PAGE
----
United Press International files
Medgar Evers' daughter Reena Denise (left), brother Charles Evers and wife Myrlie Evers mourn the slain civil rights hero in 1963. Myrlie Evers-Williams will receive the National Freedom Award from the National Civil Rights Museum on Tuesday.
Husband's Death Turns Evers-Williams Into Champion Of Social Justice
Originally Appeared @ The Following Link:
By Michael Lollar
The Memphis Commercial Appeal
Sunday, October 25, 2009
A Seedling In A Forest Of Giant Sequoias:
The Great Myrlie Evers-Williams (Widow Of The Great Medgar Evers) And Legendary Businessman & Founder Of Black Enterprise Magazine Earl Graves Are Fans Of The Art Of R2C2H2 Tha Artivist
Beasley was majoring in education with a focus on music. She played piano, and her grandmother and an aunt who raised her had dreams of her debut at Carnegie Hall. They warned her about older boys, especially worldly war veterans.
Beasley was wary, but also vulnerable. Her admirer, Medgar Evers, was persistent.
"He would stand outside when I took piano practice. He professed to love classical music. He didn't," she says.
He was president of the junior class, yearbook editor, a football player and an Army veteran eight years older than her.
"He was cool," she says.
And, soon enough, she was shocked. The prim young girl who had grown up in a family of teachers was about to marry a man who would challenge everything about the social order in Mississippi. It was her introduction in 1951 to a world of civil rights activism that eventually would lead Myrlie Beasley to a National Freedom Award as Myrlie Evers-Williams, former national chairwoman of the NAACP.
Evers-Williams will receive the award Tuesday from the National Civil Rights Museum at Temple of Deliverance Church of God in Christ. In the same ceremony, basketball superstar Julius "Dr. J." Erving will receive the museum's annual Legacy Award for his humanitarian, business and philanthropic works.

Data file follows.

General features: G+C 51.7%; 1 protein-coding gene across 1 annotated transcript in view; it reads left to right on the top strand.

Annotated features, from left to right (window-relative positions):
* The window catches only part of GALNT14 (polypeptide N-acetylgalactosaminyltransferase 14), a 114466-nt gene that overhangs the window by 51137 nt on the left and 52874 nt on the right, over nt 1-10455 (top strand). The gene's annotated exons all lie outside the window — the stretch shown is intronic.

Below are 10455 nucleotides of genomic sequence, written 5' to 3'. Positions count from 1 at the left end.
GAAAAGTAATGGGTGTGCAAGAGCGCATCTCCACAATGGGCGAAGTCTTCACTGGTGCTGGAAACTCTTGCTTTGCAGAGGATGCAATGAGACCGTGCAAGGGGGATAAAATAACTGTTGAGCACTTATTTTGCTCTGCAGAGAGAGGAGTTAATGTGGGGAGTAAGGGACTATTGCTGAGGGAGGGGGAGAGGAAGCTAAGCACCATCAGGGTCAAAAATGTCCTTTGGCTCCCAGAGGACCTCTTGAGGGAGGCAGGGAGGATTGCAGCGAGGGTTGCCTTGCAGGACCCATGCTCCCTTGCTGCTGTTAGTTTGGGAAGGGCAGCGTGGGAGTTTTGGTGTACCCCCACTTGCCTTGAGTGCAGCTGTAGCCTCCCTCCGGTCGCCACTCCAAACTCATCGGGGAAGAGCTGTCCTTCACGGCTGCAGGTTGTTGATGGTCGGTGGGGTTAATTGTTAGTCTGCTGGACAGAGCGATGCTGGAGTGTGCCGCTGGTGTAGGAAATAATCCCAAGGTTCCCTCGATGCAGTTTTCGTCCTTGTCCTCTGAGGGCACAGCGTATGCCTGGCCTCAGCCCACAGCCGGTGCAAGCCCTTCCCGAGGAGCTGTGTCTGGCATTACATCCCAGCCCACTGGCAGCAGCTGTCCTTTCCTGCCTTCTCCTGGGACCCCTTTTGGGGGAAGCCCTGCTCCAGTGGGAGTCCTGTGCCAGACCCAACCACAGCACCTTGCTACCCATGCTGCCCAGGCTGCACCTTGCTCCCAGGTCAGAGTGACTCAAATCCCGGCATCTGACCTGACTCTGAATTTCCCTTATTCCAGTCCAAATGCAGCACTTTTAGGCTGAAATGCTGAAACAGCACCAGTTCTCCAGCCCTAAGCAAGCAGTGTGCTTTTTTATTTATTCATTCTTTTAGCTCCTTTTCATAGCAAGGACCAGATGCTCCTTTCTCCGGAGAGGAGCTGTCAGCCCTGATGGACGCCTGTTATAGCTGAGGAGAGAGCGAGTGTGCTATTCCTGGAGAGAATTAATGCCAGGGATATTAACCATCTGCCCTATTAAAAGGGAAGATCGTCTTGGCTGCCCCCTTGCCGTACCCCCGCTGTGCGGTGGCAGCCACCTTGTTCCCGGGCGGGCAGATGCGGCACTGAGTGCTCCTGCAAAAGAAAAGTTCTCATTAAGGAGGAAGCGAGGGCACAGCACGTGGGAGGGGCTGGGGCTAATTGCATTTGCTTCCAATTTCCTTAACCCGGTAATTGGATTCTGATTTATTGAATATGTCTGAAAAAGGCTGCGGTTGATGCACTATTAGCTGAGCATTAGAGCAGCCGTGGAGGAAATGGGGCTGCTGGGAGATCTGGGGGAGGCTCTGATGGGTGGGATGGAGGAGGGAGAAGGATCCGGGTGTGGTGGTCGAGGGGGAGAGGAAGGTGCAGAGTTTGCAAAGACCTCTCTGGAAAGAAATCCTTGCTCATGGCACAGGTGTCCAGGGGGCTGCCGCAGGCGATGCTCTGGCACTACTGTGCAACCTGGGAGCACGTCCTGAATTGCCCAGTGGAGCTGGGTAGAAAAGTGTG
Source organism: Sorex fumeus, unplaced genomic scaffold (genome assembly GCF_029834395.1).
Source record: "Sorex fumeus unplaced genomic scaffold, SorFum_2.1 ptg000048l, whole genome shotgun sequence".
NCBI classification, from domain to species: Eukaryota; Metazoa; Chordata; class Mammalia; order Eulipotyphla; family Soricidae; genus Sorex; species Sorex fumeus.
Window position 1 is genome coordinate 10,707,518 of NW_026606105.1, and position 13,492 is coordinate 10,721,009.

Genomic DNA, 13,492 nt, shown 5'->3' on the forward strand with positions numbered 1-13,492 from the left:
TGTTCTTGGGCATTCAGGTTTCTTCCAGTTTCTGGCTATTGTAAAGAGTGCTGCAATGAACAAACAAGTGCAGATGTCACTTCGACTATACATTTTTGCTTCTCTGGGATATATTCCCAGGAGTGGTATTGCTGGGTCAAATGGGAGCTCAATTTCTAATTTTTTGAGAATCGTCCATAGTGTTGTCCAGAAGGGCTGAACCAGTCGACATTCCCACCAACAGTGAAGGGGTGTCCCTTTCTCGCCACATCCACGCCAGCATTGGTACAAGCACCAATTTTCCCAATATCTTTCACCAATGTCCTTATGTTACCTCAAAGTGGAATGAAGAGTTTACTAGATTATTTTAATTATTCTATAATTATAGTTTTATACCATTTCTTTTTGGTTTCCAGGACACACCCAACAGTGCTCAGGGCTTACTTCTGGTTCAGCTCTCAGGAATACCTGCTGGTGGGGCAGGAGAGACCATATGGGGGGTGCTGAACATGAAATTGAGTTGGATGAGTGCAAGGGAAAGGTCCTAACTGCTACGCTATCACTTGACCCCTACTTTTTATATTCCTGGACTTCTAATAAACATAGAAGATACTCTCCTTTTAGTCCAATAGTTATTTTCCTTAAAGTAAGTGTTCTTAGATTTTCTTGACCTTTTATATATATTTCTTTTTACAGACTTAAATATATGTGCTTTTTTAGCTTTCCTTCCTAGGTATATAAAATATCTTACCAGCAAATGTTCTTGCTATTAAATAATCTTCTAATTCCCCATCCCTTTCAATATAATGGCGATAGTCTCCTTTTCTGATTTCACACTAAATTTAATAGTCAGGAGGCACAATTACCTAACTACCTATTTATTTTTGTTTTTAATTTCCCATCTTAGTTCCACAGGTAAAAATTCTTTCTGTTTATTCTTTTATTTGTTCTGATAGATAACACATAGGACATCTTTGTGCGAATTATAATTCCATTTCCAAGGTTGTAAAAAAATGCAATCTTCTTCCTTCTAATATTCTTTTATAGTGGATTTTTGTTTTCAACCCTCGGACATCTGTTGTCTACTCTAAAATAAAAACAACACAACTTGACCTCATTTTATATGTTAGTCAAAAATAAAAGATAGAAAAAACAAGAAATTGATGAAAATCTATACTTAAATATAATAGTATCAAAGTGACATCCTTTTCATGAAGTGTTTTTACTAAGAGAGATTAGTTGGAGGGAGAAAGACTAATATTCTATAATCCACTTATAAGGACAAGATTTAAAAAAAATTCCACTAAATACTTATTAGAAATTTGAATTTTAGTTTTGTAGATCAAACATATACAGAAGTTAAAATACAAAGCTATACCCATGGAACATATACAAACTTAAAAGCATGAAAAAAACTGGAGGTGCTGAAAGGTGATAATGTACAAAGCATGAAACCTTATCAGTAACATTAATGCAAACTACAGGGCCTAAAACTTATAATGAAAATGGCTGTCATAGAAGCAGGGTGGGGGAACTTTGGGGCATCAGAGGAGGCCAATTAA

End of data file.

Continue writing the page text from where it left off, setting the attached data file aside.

Museum chairman Benjamin L. Hooks, former executive director of the NAACP, says Evers-Williams, a board member, was persuaded to run for chairwoman although there was no financial compensation.
"She did it all and did it well. She's an amazing person," he says.
Her successor, Julian Bond, describes her as "a gracious lady with nerves of steel. She literally saved the NAACP when it was at one of its lowest ebbs."
Evers-Williams, 76, was "absolutely not" an activist when she met her first husband. Her family did not believe in "rocking the boat. We were told ... we had to do better than anyone else because it was difficult for us as a race to move into good-paying jobs."
Medgar Evers was organizing people to vote and demonstrate for equal rights. He told young Myrlie Beasley: "You're going to be the mother of my children."
As Myrlie Evers, she would leave school before graduating to move to Mound Bayou, Miss. There, Medgar Evers worked as an insurance agent and Myrlie Evers was an IBM punch-card operator for the same insurance agency.
He sold policies to plantation sharecroppers, "and he secretly talked to them about the need to register and vote," she says.
"I began ... to have an open mind," she says. "But that open mind was all but filled up with fear. You were not born and reared in Mississippi and challenging the system without knowing you were putting your life on the line."
When her husband was offered the job of NAACP field secretary for the state, it meant moving to Jackson.
"I was glad he took it because I wanted to get out of that hot, dusty Delta. I was a city girl. I went along as his secretary. I was his wife. I was the greeter at the airport. I was the good wife," she says.
They were married for 111/2 years and had three children. He often told her she was stronger than she thought. It took all of her strength when their home was firebombed in 1962 after Medgar organized a boycott of white merchants.